Home > Editing, Thinking, Writing > A Fool For a Client

A Fool For a Client

As a freelance editor, I am often reminded of the old saw about lawyers as soon as I sit down in front of my own work.

I just got my first round of edits from CP. Nearly every freaking one of them is about an area I knew wasn’t quite right, but any attempts at tinkering weakened the pace of the story.

Just one example: My hero and heroine have just been told a story by their best friend, one that sounds absolutely insane. Totally implausible. The thing that makes them at least tentatively buy it is that their friend is genuinely devastated. Also, in attempt to prove the veracity of his story, their friend mentions some highly intimate details about the heroine, details the hero didn’t know.

When the friend walks away for a bit, the hero can’t resist… er… double checking.

The scene was written cleanly, paced nicely, had nice work showing the H/h are very emotionally connected… but something about it felt weird.

If you’ve already spotted the problem, you’re one up on me. Fortunately, the editor caught it right off. For the characters to have sex at that moment in time, well, it felt callous. Totally at odds with the close friendship I set up for the three of them throughout the rest of the novella. The solution was simple – build on the existing emotional connection early in the scene to show that the H/h have been shaken by their friend’s revelation, even if they don’t realize it, and are using sex to reaffirm their connection.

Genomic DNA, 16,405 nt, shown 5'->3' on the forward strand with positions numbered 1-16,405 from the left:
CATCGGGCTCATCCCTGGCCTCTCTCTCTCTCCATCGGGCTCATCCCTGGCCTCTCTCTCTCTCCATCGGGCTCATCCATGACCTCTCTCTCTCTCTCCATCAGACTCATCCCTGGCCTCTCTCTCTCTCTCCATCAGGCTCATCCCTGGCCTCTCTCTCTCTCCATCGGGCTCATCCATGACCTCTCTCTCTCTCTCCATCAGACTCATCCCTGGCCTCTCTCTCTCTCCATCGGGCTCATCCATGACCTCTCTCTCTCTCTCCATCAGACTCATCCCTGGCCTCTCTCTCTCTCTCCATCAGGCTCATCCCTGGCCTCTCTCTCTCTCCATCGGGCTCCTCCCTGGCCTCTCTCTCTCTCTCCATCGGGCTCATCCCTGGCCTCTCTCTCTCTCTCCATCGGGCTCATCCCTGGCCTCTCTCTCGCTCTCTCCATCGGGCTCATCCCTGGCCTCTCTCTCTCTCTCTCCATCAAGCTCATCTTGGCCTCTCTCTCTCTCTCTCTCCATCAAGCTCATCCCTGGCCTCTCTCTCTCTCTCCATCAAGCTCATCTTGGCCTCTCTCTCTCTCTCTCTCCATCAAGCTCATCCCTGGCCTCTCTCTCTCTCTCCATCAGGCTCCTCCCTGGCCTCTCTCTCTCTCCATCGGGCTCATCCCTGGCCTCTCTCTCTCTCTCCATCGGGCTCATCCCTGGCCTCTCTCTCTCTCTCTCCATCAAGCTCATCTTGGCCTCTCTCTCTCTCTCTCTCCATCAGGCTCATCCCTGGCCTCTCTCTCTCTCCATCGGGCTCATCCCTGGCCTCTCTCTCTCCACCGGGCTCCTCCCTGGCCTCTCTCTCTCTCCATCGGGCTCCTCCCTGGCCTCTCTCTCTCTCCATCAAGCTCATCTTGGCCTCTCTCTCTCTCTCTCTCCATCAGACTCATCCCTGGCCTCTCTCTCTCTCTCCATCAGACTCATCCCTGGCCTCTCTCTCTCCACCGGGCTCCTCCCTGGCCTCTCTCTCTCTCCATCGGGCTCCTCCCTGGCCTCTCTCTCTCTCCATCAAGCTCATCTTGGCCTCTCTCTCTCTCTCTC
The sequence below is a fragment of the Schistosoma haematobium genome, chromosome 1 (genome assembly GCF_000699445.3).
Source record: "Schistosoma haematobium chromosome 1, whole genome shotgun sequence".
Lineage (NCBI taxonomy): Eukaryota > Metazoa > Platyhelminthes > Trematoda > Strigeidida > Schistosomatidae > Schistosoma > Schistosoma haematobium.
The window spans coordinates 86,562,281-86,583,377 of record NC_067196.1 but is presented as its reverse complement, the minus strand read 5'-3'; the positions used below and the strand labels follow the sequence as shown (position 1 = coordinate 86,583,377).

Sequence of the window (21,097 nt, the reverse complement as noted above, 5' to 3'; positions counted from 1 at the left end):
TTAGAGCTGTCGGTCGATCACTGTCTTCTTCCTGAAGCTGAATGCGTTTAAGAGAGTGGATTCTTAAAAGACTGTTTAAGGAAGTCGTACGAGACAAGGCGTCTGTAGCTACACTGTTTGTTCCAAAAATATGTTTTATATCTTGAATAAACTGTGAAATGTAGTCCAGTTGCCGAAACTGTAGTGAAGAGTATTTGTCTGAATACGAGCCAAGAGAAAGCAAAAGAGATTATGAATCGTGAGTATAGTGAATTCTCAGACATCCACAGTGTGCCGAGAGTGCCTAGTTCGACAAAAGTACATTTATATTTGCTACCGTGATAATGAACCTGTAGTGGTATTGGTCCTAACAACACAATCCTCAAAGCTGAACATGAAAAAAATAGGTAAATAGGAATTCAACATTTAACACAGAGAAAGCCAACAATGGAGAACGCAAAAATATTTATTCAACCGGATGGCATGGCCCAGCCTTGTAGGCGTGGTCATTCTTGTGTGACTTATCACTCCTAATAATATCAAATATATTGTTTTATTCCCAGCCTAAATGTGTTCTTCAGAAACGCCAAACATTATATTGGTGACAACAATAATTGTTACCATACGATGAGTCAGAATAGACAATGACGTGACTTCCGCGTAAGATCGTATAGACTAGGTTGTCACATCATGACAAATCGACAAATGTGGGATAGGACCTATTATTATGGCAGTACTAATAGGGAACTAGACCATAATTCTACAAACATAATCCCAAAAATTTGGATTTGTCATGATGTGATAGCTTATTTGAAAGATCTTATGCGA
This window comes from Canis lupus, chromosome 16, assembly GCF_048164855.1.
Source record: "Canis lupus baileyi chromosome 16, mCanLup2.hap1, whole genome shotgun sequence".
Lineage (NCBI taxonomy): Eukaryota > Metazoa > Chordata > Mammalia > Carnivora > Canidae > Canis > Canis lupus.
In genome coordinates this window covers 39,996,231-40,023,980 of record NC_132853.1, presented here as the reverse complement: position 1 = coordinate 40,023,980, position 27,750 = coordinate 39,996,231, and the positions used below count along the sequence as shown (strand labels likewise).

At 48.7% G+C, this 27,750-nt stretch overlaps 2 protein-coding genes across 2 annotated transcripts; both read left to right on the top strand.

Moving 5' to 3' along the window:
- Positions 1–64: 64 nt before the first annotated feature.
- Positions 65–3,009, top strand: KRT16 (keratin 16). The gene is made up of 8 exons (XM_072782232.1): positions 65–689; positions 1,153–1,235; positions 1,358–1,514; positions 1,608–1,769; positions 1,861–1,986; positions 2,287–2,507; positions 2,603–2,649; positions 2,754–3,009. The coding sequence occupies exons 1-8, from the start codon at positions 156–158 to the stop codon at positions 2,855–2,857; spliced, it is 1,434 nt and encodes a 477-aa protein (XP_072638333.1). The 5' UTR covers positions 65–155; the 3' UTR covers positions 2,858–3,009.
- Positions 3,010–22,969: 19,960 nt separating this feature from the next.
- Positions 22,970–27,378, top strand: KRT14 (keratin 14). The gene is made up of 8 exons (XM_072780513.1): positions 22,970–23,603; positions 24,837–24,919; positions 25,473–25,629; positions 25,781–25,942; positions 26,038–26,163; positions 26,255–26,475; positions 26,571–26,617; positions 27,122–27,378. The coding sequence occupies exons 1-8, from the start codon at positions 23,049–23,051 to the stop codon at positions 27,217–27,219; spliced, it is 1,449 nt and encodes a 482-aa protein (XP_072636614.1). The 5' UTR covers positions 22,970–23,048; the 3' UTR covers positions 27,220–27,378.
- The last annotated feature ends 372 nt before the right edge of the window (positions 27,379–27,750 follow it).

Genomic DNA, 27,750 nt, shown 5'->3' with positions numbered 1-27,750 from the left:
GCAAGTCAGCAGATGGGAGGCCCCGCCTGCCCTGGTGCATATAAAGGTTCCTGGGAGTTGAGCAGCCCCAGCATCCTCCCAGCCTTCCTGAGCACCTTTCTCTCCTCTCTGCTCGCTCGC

I know I said this before, and that many people disagree with me. But I truly believe that endless revision on your own accomplishes nothing. A couple polish passes, sure. Let the manuscript set a few days so you can get some distance before one of those passes, absolutely. I personally go through a self-editing checklist to prune out adverbs, adjectives, and exclamation points. I even highlight any examples of “telling, not showing” to see if I can impart the same information with action instead of internal monologue. Certainly I recommend that process to my friends.

But there comes a point where you just need an outside editor’s eyeballs.

  1. No comments yet.
  1. No trackbacks yet.

Leave a Reply

Fill in your details below or click an icon to log in:

WordPress.com Logo

You are commenting using your WordPress.com account. Log Out /  Change )

Google+ photo

You are commenting using your Google+ account. Log Out /  Change )

Twitter picture

You are commenting using your Twitter account. Log Out /  Change )

Facebook photo

You are commenting using your Facebook account. Log Out /  Change )


Connecting to %s

%d bloggers like this: